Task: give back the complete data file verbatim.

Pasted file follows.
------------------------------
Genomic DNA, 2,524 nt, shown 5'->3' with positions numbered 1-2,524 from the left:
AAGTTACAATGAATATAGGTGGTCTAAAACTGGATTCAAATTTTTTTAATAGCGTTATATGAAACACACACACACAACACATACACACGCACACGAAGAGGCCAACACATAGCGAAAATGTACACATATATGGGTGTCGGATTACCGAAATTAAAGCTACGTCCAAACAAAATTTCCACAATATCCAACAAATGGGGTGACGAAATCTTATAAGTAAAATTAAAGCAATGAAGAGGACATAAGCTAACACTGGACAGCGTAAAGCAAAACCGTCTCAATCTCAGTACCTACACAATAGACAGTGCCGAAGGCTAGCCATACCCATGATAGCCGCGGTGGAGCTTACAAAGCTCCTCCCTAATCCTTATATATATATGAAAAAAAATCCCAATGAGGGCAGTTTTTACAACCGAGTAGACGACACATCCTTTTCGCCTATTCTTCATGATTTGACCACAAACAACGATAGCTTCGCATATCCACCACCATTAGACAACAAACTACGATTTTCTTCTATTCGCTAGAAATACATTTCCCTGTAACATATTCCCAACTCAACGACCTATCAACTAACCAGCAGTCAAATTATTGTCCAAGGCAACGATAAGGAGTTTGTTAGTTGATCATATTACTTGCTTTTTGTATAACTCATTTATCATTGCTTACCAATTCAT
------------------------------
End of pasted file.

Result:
Genomic DNA, 2,524 nt, shown 5'->3' with positions numbered 1-2,524 from the left:
AAGTTACAATGAATATAGGTGGTCTAAAACTGGATTCAAATTTTTTTAATAGCGTTATATGAAACACACACACACAACACATACACACGCACACGAAGAGGCCAACACATAGCGAAAATGTACACATATATGGGTGTCGGATTACCGAAATTAAAGCTACGTCCAAACAAAATTTCCACAATATCCAACAAATGGGGTGACGAAATCTTATAAGTAAAATTAAAGCAATGAAGAGGACATAAGCTAACACTGGACAGCGTAAAGCAAAACCGTCTCAATCTCAGTACCTACACAATAGACAGTGCCGAAGGCTAGCCATACCCATGATAGCCGCGGTGGAGCTTACAAAGCTCCTCCCTAATCCTTATATATATATGAAAAAAAATCCCAATGAGGGCAGTTTTTACAACCGAGTAGACGACACATCCTTTTCGCCTATTCTTCATGATTTGACCACAAACAACGATAGCTTCGCATATCCACCACCATTAGACAACAAACTACGATTTTCTTCTATTCGCTAGAAATACATTTCCCTGTAACATATTCCCAACTCAACGACCTATCAACTAACCAGCAGTCAAATTATTGTCCAAGGCAACGATAAGGAGTTTGTTAGTTGATCATATTACTTGCTTTTTGTATAACTCATTTATCATTGCTTACCAATTCAT